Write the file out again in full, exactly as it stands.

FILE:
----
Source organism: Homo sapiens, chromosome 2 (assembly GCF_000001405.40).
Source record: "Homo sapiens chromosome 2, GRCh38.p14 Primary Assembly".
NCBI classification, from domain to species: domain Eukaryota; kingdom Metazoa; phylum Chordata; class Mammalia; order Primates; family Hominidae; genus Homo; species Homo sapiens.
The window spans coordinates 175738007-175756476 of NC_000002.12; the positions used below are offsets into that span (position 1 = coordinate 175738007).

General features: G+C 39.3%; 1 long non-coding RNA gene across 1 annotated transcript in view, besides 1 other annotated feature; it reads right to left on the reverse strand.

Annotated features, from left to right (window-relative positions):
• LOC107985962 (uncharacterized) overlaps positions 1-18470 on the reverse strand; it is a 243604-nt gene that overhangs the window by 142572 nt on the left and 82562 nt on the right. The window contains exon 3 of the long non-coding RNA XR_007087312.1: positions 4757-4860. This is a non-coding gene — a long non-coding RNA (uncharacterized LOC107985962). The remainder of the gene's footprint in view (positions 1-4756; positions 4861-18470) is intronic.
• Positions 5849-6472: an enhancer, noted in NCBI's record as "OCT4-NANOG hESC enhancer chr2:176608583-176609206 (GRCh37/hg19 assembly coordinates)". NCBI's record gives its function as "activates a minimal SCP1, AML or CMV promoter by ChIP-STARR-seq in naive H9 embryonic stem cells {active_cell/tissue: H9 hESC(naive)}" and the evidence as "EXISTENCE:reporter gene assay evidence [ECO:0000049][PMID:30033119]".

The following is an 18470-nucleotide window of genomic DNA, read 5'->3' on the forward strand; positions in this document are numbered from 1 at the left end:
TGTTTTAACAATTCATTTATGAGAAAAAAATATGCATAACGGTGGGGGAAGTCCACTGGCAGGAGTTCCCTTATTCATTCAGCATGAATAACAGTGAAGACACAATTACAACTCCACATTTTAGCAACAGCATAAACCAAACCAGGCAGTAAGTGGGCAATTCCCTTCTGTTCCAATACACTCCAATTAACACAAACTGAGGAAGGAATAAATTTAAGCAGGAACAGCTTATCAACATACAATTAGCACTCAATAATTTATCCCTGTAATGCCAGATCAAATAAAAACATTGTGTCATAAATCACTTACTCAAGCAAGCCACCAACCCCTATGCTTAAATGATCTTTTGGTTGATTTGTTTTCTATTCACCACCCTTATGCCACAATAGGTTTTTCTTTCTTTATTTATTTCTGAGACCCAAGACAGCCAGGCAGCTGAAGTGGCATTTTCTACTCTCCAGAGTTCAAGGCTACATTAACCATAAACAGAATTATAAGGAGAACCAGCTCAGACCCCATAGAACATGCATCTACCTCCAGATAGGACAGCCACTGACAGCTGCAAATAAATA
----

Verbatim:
Source organism: Homo sapiens, chromosome 2 (assembly GCF_000001405.40).
Source record: "Homo sapiens chromosome 2, GRCh38.p14 Primary Assembly".
NCBI classification, from domain to species: domain Eukaryota; kingdom Metazoa; phylum Chordata; class Mammalia; order Primates; family Hominidae; genus Homo; species Homo sapiens.
The window spans coordinates 175738007-175756476 of NC_000002.12; the positions used below are offsets into that span (position 1 = coordinate 175738007).

General features: G+C 39.3%; 1 long non-coding RNA gene across 1 annotated transcript in view, besides 1 other annotated feature; it reads right to left on the reverse strand.

Annotated features, from left to right (window-relative positions):
• LOC107985962 (uncharacterized) overlaps positions 1-18470 on the reverse strand; it is a 243604-nt gene that overhangs the window by 142572 nt on the left and 82562 nt on the right. The window contains exon 3 of the long non-coding RNA XR_007087312.1: positions 4757-4860. This is a non-coding gene — a long non-coding RNA (uncharacterized LOC107985962). The remainder of the gene's footprint in view (positions 1-4756; positions 4861-18470) is intronic.
• Positions 5849-6472: an enhancer, noted in NCBI's record as "OCT4-NANOG hESC enhancer chr2:176608583-176609206 (GRCh37/hg19 assembly coordinates)". NCBI's record gives its function as "activates a minimal SCP1, AML or CMV promoter by ChIP-STARR-seq in naive H9 embryonic stem cells {active_cell/tissue: H9 hESC(naive)}" and the evidence as "EXISTENCE:reporter gene assay evidence [ECO:0000049][PMID:30033119]".

The following is an 18470-nucleotide window of genomic DNA, read 5'->3' on the forward strand; positions in this document are numbered from 1 at the left end:
TGTTTTAACAATTCATTTATGAGAAAAAAATATGCATAACGGTGGGGGAAGTCCACTGGCAGGAGTTCCCTTATTCATTCAGCATGAATAACAGTGAAGACACAATTACAACTCCACATTTTAGCAACAGCATAAACCAAACCAGGCAGTAAGTGGGCAATTCCCTTCTGTTCCAATACACTCCAATTAACACAAACTGAGGAAGGAATAAATTTAAGCAGGAACAGCTTATCAACATACAATTAGCACTCAATAATTTATCCCTGTAATGCCAGATCAAATAAAAACATTGTGTCATAAATCACTTACTCAAGCAAGCCACCAACCCCTATGCTTAAATGATCTTTTGGTTGATTTGTTTTCTATTCACCACCCTTATGCCACAATAGGTTTTTCTTTCTTTATTTATTTCTGAGACCCAAGACAGCCAGGCAGCTGAAGTGGCATTTTCTACTCTCCAGAGTTCAAGGCTACATTAACCATAAACAGAATTATAAGGAGAACCAGCTCAGACCCCATAGAACATGCATCTACCTCCAGATAGGACAGCCACTGACAGCTGCAAATAAATA